This new form of power, dramatised by the scopic regime of the anatomical theatre, is chiefly rooted in Cartesian perspectivalism. This new concept of space, geometrically isotropic, rectilinear, abstract and uniform, that Rosalind Krauss (1994) retrospectively called "Alberti's veil", forms so to speak the spatial backdrop of the modern psyche. The fundamental element of this scopic regime is the notion of virtual pyramids anchoring the viewer as a fictional apex of the visible. Significantly enough, and as Jonathan Crary (1992) demonstrated, this ideal modern viewer was not modeled after the natural binocular vision, but as looking at a stage through a peephole. As Martin Jay (1994) showed, this scopic regime is typical of the modern dualism of subject and object, visually founded in the placement of a detached observer, a subject, at the apex of a perspectival cone whose sides lead to an infinity of objects against which the subject measures itself.
The architectonic operation of the anatomical theatre, and more broadly of institutions of exhibition throughout modernity, are pieces of technology largely dedicated to the social translation of this perspectivalism into truth effects. Effectively, the power of this scopic regime cannot be fully grasped without understanding its ontological ramifications. The modern institutions of exhibition such as the anatomical theatre can indeed be understood as sites of conversion of epistemic borders (relating to how we come to demarcate and know things, relatively to an order of knowledge rooted primarily in technological and socio-political spaces) into ontological grounds (relating to what things are). The archetype of this translation can be found in what Michel Foucault called the clinic (1961 and 1963) in his history of madness and archeology of medical perception. He elevated the clinical gesture to the rank of anthropological truth by demonstrating that the anatomico-clinical method of auscultation of symptoms on bodies (the activity of identification, delimitation, objectivisation, explication, and separation between the sane and the insane for instance) came to constitute the implicit lattice of the modern experience of knowledge at large. The epistemic model of the clinical gesture is essentially double in nature: the limits, or "cuts", it imprints in social space are eclipsed by the positivity of the institution in which it is enacted. Here we find the sleight of hand of the clinical gesture as well as of the way in which scientific modernity bore a new form of power. The clinic constantly produces limits which naturalise themselves by multiplying at all scales of knowledge, universalising their language, hence appearing as facts obscuring their existence as mere instruments of epistemic appraisal: the clinic denaturalises the objects it examines while naturalising the borders it imprints between them into a new ontological ground.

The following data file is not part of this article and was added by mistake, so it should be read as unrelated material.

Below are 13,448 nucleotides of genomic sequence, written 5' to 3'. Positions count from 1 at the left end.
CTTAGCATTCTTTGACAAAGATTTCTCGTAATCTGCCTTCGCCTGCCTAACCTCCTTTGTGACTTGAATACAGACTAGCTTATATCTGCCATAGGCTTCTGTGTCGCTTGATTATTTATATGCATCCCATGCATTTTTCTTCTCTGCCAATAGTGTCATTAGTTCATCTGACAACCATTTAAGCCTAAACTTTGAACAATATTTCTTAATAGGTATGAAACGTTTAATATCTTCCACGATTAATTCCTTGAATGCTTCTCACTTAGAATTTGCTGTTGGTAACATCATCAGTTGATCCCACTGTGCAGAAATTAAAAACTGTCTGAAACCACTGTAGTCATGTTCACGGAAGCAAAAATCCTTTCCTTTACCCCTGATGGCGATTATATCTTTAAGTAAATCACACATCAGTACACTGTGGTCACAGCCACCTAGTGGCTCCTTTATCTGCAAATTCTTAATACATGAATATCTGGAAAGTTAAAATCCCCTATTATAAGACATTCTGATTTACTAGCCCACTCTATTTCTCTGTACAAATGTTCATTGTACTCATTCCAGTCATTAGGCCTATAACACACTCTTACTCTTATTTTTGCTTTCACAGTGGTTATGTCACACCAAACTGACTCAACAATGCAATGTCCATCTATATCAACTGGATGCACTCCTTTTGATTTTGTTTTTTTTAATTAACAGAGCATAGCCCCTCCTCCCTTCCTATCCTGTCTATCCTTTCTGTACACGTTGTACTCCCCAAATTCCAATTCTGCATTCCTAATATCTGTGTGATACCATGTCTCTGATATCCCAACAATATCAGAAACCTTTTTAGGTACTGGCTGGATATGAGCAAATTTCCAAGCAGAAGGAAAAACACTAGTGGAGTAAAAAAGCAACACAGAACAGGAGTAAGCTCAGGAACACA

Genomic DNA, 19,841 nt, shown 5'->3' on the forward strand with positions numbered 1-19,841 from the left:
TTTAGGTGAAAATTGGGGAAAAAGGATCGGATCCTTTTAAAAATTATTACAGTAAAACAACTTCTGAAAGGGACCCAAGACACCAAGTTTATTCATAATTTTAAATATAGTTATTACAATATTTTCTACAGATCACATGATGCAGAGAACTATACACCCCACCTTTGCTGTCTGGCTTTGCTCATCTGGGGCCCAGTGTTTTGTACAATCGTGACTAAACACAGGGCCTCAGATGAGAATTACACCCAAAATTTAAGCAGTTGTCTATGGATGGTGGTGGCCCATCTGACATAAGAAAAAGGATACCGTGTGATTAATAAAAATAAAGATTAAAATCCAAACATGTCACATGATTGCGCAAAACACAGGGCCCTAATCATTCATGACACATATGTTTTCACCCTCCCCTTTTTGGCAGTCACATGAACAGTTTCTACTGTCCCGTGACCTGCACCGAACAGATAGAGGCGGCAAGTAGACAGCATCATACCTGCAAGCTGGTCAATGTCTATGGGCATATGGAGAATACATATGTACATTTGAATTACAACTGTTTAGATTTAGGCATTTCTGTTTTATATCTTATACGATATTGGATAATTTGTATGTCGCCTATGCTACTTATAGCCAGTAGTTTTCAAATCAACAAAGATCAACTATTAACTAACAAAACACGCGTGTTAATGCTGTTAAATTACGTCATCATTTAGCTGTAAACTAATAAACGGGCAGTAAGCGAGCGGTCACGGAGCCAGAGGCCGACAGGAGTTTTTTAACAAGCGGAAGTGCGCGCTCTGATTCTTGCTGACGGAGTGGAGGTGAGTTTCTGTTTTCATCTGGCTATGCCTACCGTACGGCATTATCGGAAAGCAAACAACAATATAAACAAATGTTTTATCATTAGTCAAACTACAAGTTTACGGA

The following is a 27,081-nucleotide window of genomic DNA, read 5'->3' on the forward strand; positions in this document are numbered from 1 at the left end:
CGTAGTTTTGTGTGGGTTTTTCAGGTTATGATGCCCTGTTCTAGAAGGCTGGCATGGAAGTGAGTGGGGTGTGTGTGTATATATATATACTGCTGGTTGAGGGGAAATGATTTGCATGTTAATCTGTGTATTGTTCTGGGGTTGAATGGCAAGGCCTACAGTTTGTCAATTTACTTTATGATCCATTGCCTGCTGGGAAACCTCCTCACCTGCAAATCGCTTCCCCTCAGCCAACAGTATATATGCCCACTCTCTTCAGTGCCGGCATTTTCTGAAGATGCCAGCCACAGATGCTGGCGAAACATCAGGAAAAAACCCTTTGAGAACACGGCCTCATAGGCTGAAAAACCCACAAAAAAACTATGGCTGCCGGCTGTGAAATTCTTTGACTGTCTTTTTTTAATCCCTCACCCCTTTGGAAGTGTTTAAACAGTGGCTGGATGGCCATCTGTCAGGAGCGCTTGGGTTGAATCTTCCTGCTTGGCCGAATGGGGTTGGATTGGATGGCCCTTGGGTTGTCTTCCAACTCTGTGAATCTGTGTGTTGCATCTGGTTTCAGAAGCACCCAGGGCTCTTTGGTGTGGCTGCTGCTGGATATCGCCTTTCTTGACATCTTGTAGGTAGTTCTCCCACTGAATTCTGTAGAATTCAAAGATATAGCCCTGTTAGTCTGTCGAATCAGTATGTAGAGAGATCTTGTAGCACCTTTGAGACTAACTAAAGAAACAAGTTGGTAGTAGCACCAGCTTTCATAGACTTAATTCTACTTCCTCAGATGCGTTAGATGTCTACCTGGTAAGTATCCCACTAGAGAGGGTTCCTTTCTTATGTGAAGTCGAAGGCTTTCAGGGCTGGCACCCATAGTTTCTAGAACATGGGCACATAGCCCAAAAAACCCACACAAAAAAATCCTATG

As the example of the anatomical theatre shows, the vanishing point of these truth effects (the stage of the universalisation of epistemic boundaries into ontological frontiers) is the spectator, the witness's eye, sensorium, and cognitive scaffolding. That spectator's position at the apex of the perspectivalist cone is thus fundamentally twofold and equivocal: it is both the perspectival terminus of the anatomical experiment, and the site where its conditions of possibility are eclipsed, made transparent, elusive, and impalpable, for they transform the dialogism of the exhibitionary dramaturgy into positive binaries: objectified bodies and subjectified witnesses. Here, the delineation of objects is simultaneously the making of subjects. This co-production of subjects and objects outlines the central aspirations of the project of reason of Western modernity: the symmetrisation of "subject" and "world"; the orientation of thought towards the dismantlement, stratum by stratum, of the world of appearances; the systematic transformation of implicit background conditions in explicit themes of reflection; the extraction of the modern subject from nature; the attribution to subjectivity of its transcendent aspect via the rationalisation of its space of projection, the autonomous theatre of thought.
The theatricality of the exhibition genre is entirely shaped by these dialectics of objectivisation and subject-formation. Because of its function in the naturalisation of epistemology into ontology, the exhibition is a privileged site for understanding the ramifications in subjectivity of the making of modern ontological designations. This is the site where the operation of the exhibition genre must be excavated: in the way it has crafted regimes of factuality by naturalising epistemic boundaries into ontological frontiers.
The explicit theatron